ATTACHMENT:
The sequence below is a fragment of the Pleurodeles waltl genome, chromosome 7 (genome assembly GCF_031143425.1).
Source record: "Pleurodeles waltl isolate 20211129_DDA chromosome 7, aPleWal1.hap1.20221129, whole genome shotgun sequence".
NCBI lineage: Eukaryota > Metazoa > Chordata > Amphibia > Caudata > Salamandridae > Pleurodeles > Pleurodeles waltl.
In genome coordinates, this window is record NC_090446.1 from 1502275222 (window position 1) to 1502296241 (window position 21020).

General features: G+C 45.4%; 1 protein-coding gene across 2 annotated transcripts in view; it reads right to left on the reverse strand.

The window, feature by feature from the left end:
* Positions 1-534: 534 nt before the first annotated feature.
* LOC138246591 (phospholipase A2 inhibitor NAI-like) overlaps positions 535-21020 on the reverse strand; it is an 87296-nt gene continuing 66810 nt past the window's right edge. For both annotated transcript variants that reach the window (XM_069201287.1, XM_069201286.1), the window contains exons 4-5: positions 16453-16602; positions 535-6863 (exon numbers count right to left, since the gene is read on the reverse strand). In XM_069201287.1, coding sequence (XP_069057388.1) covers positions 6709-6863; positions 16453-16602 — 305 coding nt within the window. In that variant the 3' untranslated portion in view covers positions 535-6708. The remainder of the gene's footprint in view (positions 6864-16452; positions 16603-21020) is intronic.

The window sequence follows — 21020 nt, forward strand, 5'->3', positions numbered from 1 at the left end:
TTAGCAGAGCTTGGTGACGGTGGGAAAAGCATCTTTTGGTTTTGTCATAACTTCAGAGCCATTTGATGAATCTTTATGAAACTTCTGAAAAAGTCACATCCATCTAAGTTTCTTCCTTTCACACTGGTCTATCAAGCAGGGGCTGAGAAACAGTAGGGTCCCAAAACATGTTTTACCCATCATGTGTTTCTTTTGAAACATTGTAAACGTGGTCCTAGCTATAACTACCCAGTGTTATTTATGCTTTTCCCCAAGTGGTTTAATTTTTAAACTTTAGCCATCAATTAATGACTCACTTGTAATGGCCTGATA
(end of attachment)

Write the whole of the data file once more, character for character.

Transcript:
The sequence below is a fragment of the Pleurodeles waltl genome, chromosome 7 (genome assembly GCF_031143425.1).
Source record: "Pleurodeles waltl isolate 20211129_DDA chromosome 7, aPleWal1.hap1.20221129, whole genome shotgun sequence".
NCBI lineage: Eukaryota > Metazoa > Chordata > Amphibia > Caudata > Salamandridae > Pleurodeles > Pleurodeles waltl.
In genome coordinates, this window is record NC_090446.1 from 1502275222 (window position 1) to 1502296241 (window position 21020).

General features: G+C 45.4%; 1 protein-coding gene across 2 annotated transcripts in view; it reads right to left on the reverse strand.

The window, feature by feature from the left end:
* Positions 1-534: 534 nt before the first annotated feature.
* LOC138246591 (phospholipase A2 inhibitor NAI-like) overlaps positions 535-21020 on the reverse strand; it is an 87296-nt gene continuing 66810 nt past the window's right edge. For both annotated transcript variants that reach the window (XM_069201287.1, XM_069201286.1), the window contains exons 4-5: positions 16453-16602; positions 535-6863 (exon numbers count right to left, since the gene is read on the reverse strand). In XM_069201287.1, coding sequence (XP_069057388.1) covers positions 6709-6863; positions 16453-16602 — 305 coding nt within the window. In that variant the 3' untranslated portion in view covers positions 535-6708. The remainder of the gene's footprint in view (positions 6864-16452; positions 16603-21020) is intronic.

The window sequence follows — 21020 nt, forward strand, 5'->3', positions numbered from 1 at the left end:
TTAGCAGAGCTTGGTGACGGTGGGAAAAGCATCTTTTGGTTTTGTCATAACTTCAGAGCCATTTGATGAATCTTTATGAAACTTCTGAAAAAGTCACATCCATCTAAGTTTCTTCCTTTCACACTGGTCTATCAAGCAGGGGCTGAGAAACAGTAGGGTCCCAAAACATGTTTTACCCATCATGTGTTTCTTTTGAAACATTGTAAACGTGGTCCTAGCTATAACTACCCAGTGTTATTTATGCTTTTCCCCAAGTGGTTTAATTTTTAAACTTTAGCCATCAATTAATGACTCACTTGTAATGGCCTGATA